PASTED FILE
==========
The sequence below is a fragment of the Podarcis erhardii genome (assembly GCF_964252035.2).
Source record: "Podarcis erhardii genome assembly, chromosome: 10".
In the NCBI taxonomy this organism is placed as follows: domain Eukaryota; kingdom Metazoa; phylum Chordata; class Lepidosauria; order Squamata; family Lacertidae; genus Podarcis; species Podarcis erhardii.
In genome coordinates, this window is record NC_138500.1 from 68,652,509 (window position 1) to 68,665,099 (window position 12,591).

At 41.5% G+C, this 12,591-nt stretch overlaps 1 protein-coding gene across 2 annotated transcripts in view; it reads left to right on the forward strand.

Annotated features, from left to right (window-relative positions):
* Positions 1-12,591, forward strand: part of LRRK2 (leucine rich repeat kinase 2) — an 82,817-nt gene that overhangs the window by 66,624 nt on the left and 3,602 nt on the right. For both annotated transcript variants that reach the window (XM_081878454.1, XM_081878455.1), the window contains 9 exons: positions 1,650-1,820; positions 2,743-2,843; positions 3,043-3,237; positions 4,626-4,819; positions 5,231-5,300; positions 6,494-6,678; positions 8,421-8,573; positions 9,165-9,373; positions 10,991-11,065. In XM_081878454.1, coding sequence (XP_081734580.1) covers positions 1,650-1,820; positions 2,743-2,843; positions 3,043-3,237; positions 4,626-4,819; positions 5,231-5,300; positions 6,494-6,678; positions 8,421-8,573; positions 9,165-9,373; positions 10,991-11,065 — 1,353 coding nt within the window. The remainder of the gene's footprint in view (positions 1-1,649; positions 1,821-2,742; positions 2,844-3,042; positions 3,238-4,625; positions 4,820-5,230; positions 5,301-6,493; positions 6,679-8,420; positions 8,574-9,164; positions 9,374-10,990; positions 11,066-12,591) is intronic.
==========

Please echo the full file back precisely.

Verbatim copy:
The sequence below is a fragment of the Podarcis erhardii genome (assembly GCF_964252035.2).
Source record: "Podarcis erhardii genome assembly, chromosome: 10".
In the NCBI taxonomy this organism is placed as follows: domain Eukaryota; kingdom Metazoa; phylum Chordata; class Lepidosauria; order Squamata; family Lacertidae; genus Podarcis; species Podarcis erhardii.
In genome coordinates, this window is record NC_138500.1 from 68,652,509 (window position 1) to 68,665,099 (window position 12,591).

At 41.5% G+C, this 12,591-nt stretch overlaps 1 protein-coding gene across 2 annotated transcripts in view; it reads left to right on the forward strand.

Annotated features, from left to right (window-relative positions):
* Positions 1-12,591, forward strand: part of LRRK2 (leucine rich repeat kinase 2) — an 82,817-nt gene that overhangs the window by 66,624 nt on the left and 3,602 nt on the right. For both annotated transcript variants that reach the window (XM_081878454.1, XM_081878455.1), the window contains 9 exons: positions 1,650-1,820; positions 2,743-2,843; positions 3,043-3,237; positions 4,626-4,819; positions 5,231-5,300; positions 6,494-6,678; positions 8,421-8,573; positions 9,165-9,373; positions 10,991-11,065. In XM_081878454.1, coding sequence (XP_081734580.1) covers positions 1,650-1,820; positions 2,743-2,843; positions 3,043-3,237; positions 4,626-4,819; positions 5,231-5,300; positions 6,494-6,678; positions 8,421-8,573; positions 9,165-9,373; positions 10,991-11,065 — 1,353 coding nt within the window. The remainder of the gene's footprint in view (positions 1-1,649; positions 1,821-2,742; positions 2,844-3,042; positions 3,238-4,625; positions 4,820-5,230; positions 5,301-6,493; positions 6,679-8,420; positions 8,574-9,164; positions 9,374-10,990; positions 11,066-12,591) is intronic.